Former heavyweight champion Mike Tyson once said, “Everyone has a plan until they get punched in the face.” Iron Mike was talking about boxing, but he could easily have been discussing the markets. The plan is to keep buying stocks, because the Fed will jump in to save the market from falling. Sooner or later, this plan will meet reality just like the face of a challenger meets Tyson’s fist.
One of the issues with these central bank interventions is that they reduce the vigilance of investors. The interventions or talk of the interventions do their job. After central bank action or jawboning, markets generally calm themselves and rise.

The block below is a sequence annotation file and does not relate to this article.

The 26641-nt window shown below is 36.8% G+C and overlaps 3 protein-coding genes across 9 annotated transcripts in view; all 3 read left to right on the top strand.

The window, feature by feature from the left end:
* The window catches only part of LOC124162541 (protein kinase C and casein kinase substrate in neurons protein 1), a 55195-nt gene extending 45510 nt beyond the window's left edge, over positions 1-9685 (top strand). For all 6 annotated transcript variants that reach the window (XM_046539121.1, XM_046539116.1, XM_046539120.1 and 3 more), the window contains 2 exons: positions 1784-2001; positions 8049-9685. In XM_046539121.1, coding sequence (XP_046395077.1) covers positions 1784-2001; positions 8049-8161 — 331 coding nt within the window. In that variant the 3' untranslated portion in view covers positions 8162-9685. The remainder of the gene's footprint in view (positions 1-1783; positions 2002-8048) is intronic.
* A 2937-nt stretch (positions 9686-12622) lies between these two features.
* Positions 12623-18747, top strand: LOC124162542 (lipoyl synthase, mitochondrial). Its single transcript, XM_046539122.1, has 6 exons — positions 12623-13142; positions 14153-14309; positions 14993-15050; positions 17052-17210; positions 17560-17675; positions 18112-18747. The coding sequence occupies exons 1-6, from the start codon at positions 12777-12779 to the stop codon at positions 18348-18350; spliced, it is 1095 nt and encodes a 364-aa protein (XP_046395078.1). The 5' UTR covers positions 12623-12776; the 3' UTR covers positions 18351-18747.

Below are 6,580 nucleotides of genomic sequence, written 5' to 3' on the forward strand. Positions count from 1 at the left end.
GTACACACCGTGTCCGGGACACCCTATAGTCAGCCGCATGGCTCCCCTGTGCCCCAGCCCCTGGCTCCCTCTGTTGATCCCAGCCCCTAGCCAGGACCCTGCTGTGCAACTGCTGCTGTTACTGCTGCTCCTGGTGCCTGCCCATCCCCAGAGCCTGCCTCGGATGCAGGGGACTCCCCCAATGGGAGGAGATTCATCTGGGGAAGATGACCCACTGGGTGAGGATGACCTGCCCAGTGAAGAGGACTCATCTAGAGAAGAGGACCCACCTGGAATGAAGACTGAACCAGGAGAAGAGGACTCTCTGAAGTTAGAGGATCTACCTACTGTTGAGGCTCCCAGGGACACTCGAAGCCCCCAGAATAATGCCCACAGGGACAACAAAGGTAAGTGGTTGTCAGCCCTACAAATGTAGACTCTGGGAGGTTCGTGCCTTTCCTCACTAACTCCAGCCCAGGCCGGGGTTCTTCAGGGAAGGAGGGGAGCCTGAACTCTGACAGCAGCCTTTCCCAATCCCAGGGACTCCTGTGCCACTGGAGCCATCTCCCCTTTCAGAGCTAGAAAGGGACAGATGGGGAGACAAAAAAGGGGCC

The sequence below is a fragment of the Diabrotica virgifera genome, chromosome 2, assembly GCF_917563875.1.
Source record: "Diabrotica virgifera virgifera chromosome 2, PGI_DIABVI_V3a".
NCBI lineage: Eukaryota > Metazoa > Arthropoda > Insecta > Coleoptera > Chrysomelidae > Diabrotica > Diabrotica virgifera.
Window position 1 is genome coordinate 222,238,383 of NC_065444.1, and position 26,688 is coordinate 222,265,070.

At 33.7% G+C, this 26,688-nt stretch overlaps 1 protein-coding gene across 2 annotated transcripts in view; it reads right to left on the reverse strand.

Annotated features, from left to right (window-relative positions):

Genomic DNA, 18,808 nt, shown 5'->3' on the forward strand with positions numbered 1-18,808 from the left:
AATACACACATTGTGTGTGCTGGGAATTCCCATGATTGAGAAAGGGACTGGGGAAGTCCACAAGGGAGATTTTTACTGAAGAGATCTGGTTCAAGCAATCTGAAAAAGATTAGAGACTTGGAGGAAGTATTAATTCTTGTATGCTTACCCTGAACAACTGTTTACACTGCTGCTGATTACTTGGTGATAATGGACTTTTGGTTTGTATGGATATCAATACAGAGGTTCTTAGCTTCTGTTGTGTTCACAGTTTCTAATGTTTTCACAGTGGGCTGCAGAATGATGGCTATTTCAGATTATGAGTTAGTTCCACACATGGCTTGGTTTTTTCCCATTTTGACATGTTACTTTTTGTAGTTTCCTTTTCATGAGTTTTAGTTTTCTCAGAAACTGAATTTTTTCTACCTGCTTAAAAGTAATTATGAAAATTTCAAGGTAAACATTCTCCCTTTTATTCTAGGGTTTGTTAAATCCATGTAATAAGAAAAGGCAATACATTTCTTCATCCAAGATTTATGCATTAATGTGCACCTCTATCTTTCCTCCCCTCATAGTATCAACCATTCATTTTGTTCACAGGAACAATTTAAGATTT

The fact that they work is the problem. Whenever the markets begin falling, the central banks quickly step in to offer more cheap credit or talk thereof. Markets rise, and people begin to think that the central banks have everything under control.
The existence of the Bernanke/Draghi put encourages investors to remain exuberant and take increasingly larger risks. Eventually, something will happen that is not part of the plan. It could be a bank failure in another part of the world, a market-shaking fraud revealing itself or many other surprise contingencies. The central banks will not be able to control the resultant panic, and we will have a much more horrible crash as thwarted selling pressure return with a vengeance.